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Nuclear Projects and Costs: Jobs and Affordability

In the article Rising electricity prices have little to do with renewable energy (May 5), Weis makes several omissions and extrapolations in the areas of transparency, cost and the role of nuclear energy projects in Ontario.

Ontario Power Generation (OPG), which is owned by the people of Ontario, produces about 60 per cent of the electricity used in Ontario and half of that comes from its 10 operating nuclear units. The price for this electricity is 5.6 cents per kilowatt hour, up from 5.5 cents two years ago.  This information is publicly available and is set by the Ontario Energy Board during a public process.

While “full costs associated with refurbishing existing units or building new ones has never been made public,” that’s because OPG and the government have yet to determine a projected cost, Similarly, OPG has yet to determine precise costs to refurbish the four units at Darlington. Both projects will be the result of competitive bidding processes. Setting a price before the bids are complete would not result in the best deal for consumers.

Building two new nuclear units will be a major undertaking. It will require thousands of skilled tradespeople, enormous quantities of cement, steel and other metals. It would require thousands of specifically fabricated components which will create numerous spin off jobs in the manufacturing sector.

According to a report released in July 2010 by Canadian Manufacturers & Exporters, refurbishing nuclear facilities at Bruce and Darlington will create 25,000 jobs in the next decade and inject $5 billion into the Ontario economy annually.

For example, the contractor workforce for the Bruce Power refurbishment wrapping up this year, at its peak, included over 3,000 skilled tradespersons. The project has been employing thousands of people since 2006. In addition to this direct employment, there is also a significant amount of indirect employment in those firms that supply services and materials to the refurbishment projects. Ontario has an ambitious clean energy development targets and nuclear energy – an integral part of the province’s clean energy portfolio – is crucial to achieving those targets. Many people may not realize that nuclear’s clean, base load power is enabling the province of Ontario to be coal-free by 2014 and provides the stable base that is needed to bring renewables onto the grid.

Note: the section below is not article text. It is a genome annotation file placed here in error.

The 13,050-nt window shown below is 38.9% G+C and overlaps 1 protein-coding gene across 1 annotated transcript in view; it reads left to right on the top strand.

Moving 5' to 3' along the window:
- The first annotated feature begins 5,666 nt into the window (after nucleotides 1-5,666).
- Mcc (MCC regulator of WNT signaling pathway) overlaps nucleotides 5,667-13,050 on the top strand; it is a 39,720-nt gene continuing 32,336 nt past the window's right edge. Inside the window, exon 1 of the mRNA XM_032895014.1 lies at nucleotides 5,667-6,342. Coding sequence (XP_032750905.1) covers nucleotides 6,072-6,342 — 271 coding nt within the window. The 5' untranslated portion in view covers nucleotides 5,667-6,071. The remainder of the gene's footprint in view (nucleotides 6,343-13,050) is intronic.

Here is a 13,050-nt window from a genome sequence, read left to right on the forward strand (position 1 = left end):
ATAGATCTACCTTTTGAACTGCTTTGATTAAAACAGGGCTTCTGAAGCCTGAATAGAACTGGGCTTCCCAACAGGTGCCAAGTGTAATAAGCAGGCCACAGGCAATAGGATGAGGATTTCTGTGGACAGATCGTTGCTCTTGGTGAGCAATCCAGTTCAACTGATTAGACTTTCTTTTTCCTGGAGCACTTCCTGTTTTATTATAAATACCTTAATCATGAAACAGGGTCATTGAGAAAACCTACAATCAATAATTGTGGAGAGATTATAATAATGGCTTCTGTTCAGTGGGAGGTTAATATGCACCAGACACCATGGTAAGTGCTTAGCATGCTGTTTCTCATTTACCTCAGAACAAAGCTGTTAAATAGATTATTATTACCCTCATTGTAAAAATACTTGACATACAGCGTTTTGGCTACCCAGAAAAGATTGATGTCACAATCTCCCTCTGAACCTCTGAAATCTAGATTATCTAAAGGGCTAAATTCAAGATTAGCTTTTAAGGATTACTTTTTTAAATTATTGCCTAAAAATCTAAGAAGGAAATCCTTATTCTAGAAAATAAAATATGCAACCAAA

Reaching these clean energy goals does have associated costs and to better understand the costs of Ontario’s energy mix, plain and accessible information can be found in the provincial Auditor General’s latest report, which cites what the Ontario Energy Board itself said in 2010:

“In April 2010, the OEB completed an analysis predicting that a typical household’s annual electricity bill will increase by about $570, or 46%, from about $1,250 in 2009 to more than $1,820 by 2014. More than half of this increase would be because of renewable energy contracts” (page 95).

Nuclear energy provides over half of the province’s electricity. It’s clean, reliable and affordable. The CNA invites Canadians to read the Auditor General’s report and make an informed decision on energy costs.

We also invite you to join the conversation on our TalkNUclear blog, Facebook and Twitter and ask us about the topics that are important to you. Our NU microsite NUnuclear.ca is an excellent tool that illustrates the role nuclear technology plays in our daily lives beyond power generation. From life-saving nuclear medicine to enabling materials safety, we depend on nuclear for much more than just keeping the lights on.

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NRC Approves New Nuclear Build at Vogtle Site in Georgia

Big news for our nuclear neighbors south of the border.  It was announced today by the Nuclear Regulatory Commission in the United States that Southern Nuclear Operating Company’s (SNC) application for two Combined Licenses (COL) at the Vogtle site in Georgia was approved!

Read all about it: NRC News Release (PDF)

Congratulations to all the stakeholders:  the companies that build and design nuclear technology, the regulators who work with them to ensure its safety, and above all the families and businesses in Georgia who want reliable, affordable electric power.

These stakeholders, and others like them around the world, are building on decades of learning and continuous improvement, which is a strong part of our industry’s culture.

This is just one more step toward renewed growth for our industry.  Nuclear technology has a great role to play in a balanced and sustainable energy future for North America.

SNC will build and operate two Westinghouse AP1000 reactors at the Vogtle site.

Ask Westinghouse SVP and Chief Technical Officer, Dr. Kate Jackson, all about it at the 2012 Canadian Nuclear Association Conference and Trade Show – Feb 22-23, in Ottawa. Registration closes Feb 17. #cnagm2012